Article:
OWEN--Jane Blaffer 1915 - 2010. Jane Blaffer Owen CBE, of Houston, was the daughter of Robert Lee Blaffer and Sarah Campbell Blaffer and wife of Kenneth Dale Owen, a descendant of Robert Owen. Her father helped start Exxon and on her mother's side, the former Texaco. She was the proud mother of three daughters; Jane Dale Owen, Caroline Campbell Owen Coleman and Anne Dale Owen-Pontez. She attended the very first Kinkaid School. She graduated from the Ethel Walker School in Connecticut. She studied at Bryn Mawr, The Washington School of Diplomacy and The Union Theological Seminary in New York, and later, studied under the late Theologian Paul Tillich. She once commented, "To whom much is given, much is expected," "People don't understand generosity...to give is to receive." Armed with her gifts, extraordinary intelligence, grace, charm and her own innate sense of style, she began her quest. This free spirit with an untethered generosity turned her sights on New Harmony, IN. She married Kenneth Owen in 1941 and he introduced her for the first time to his New Harmony birth place, a faded town on the Wabash that once held the dreams of generations past. It was founded as a utopian society in the hopes of creating "a community of equality." New Harmony became her pallet and unfettered she set about to preserve its history, restore its homes and bring some of the greatest minds and artists to its door. With renewed dreams, she had hopes for a better world for all humanity. Of course she did it with a dash of her own verve. With passion for people from all walks of life; she provided an atmosphere of vitality and acceptance. With her charm, vision, and insatiable drive she tried to create a more interdependent world. It began in 1958, when she started the R.L. Blaffer Foundation to preserve and promote the historical and educational attributes of New Harmony. She commissioned Philip Johnson to build The Roofless Church where one could see the sky and embrace people of all faiths while aspiring towards a more united and peaceful world. Jacques Lipchitz fashioned the bronze Madonna and Child at its center. She created a park for Theologian Paul Tillich in a wooded glade to cherish his desire that his ashes be scattered in New Harmony. She convinced The Eli Lilly Foundation to build an athenaeum as a visitor center in New Harmony. Richard Meyer was her choice. Steven de Staebler was prodded to produce three granite pieces to set in the wheat fields, "The Pieta, Angel Gabriel and The Vision on St. Benedict." She encouraged Jeff Sparks from Indianapolis to start the Heartland Film Festival in Indianapolis, Kent Schuette, Purdue architectural school, to replicate the ancient labyrinth from the Chartres Cathedral. Frances Lepaux, Cannon of the Cathedral of Chartres dedicated Labyrinth for meditation, and prayer. Imminent British sculptor Simon Verity created the Fountain of Orpheus placed at its apex. She was awarded the prestigious Louise DuPont Crown Shield Award, The National Preservation's highest accolade and honored by The National Trust for Historic Preservation. She received The Sachem Award from Indiana Governor Mitch Daniels to recognize a lifetime of excellence and virtue she shared this inaugural award with college coaching legend John Wooden and Rev. Theodore Hesburgh CSC, President Emeritus of the University of Norte Dame. With all her acclaim she lived a modest simple life; she was often seen in her hat and golf cart chauffeuring visitors and guests around New Harmony. In Houston she was a major supporter of Blaffer Gallery and University of Houston's G. Hines College of Architecture. She was honored for her lifetime support of the arts and architecture. She and Dean Joe Mashurn, collaborated with Ben Nicholson, CAI, and a class of University of Houston architecture students to build Frederick Kiesler's lifelong wish to realize "The Grotto for Meditation," now standing at the University of Houston. She founded the English Speaking Union, she was the first president of the Allied Arts Council, a founder of the International Seaman's Center of Houston, Trustee of C.G. Jung Educational Center, Sustaining Trustee of the Univeristy of Houston Moores School of Music. Served on the board of The Houston Symphony and The Contemporary Arts Association. She holds Honorary Doctorates of Arts and Humanities from USI, Kenyon College, Ball State University, Butler Theological Seminary and Purdue University Doctor of Letters. She was one of two persons in Texas to have received Commander of The British Empire, bestowed by her majesty, Queen Elizabeth II. It was befitting that Jane Owen's heart should stop on the longest and brightest day of the year at her home in Houston surrounded by family. She will be greatly missed by her family and many, many friends. No one will forget her joy of life, boundless energy and her positive attitude that gave us such hope and a belief that all things are possible and that miracles can happen. Jane is survived by her sister, Joyce von Bothmer of New York; daughters: Jane D. Owen of Palm Beach, Anne D. Owen-Pontez of Houston and husband Hal Pontez; devoted grandchildren: Erik O. Arneberg, Ingrid A. Grados, James O. Coleman and Abigail Owen-Pontez; and Great-Grandchildren: Sarah Grados and Jane Owen-Coleman. The memorial service is to be conducted at half-past ten o'clock in the morning on Saturday, the 10th of July, at St. Martin's Episcopal Church, 717 Sage Road in Houston, where the Rev. Dr. Russell J. Levenson, Jr., Rector, and the Very Rev. J. Pittman McGehee, former Dean of Christ Church Cathedral, are to officiate. In lieu of customary remembrances, charitable donations may be directed to: Dr. W.K. Alfred Yung, M.D. Anderson Cancer Center, P.O. Box 4486, Houston, TX 77210-4486; St. Martin's Episcopal Church, 717 Sage, Houston, TX 77056; R. L. Blaffer Foundation, P.O. Box 514, New Harmony, IN 47631. Services in Houston are with Geo. H. Lewis & Sons - The Funeral Directors Since 1936, 713.789.3005.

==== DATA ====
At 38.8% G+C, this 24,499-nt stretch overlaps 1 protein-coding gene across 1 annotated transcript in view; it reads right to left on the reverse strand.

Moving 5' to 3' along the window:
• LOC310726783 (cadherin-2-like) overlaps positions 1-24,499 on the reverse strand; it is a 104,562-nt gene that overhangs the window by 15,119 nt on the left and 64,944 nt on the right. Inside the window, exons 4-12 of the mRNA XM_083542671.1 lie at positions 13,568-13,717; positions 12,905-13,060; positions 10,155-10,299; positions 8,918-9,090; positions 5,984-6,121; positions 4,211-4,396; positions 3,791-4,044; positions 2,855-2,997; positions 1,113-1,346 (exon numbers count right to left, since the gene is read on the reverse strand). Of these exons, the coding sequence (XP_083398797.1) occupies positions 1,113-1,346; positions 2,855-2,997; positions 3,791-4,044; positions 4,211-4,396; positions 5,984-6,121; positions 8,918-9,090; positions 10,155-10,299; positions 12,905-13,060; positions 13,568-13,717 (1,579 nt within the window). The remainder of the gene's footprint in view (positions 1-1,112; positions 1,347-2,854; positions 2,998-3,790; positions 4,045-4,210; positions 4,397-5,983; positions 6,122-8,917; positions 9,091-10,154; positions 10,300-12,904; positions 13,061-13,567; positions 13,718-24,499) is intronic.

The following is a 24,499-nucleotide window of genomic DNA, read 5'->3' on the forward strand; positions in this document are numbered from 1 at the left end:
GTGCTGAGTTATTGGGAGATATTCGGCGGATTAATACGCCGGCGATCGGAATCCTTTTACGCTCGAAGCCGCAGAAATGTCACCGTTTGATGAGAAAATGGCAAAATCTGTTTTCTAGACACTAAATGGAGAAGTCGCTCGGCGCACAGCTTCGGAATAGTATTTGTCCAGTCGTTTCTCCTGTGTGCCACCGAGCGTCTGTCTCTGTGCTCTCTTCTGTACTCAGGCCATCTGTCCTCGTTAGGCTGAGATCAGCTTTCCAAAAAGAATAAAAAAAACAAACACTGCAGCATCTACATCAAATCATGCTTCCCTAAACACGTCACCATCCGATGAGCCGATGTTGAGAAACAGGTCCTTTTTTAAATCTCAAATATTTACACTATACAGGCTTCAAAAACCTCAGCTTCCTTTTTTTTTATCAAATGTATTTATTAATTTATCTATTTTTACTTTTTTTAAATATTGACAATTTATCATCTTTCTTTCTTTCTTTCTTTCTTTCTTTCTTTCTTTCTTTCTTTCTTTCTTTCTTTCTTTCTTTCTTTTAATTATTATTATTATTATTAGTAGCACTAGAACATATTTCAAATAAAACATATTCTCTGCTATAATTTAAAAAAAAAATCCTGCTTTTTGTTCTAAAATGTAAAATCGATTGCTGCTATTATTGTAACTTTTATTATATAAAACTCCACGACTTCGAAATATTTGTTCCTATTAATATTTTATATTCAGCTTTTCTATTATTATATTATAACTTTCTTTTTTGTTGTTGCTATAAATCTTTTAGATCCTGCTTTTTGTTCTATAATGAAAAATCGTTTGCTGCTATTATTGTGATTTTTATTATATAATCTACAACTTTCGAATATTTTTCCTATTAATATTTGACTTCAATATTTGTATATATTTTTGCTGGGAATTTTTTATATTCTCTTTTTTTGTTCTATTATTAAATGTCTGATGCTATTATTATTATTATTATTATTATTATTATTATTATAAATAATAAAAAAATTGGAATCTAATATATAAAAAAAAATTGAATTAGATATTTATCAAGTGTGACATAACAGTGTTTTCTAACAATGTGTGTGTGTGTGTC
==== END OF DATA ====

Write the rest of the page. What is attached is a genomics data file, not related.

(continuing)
Published in New York Times on Jul. 4, 2010.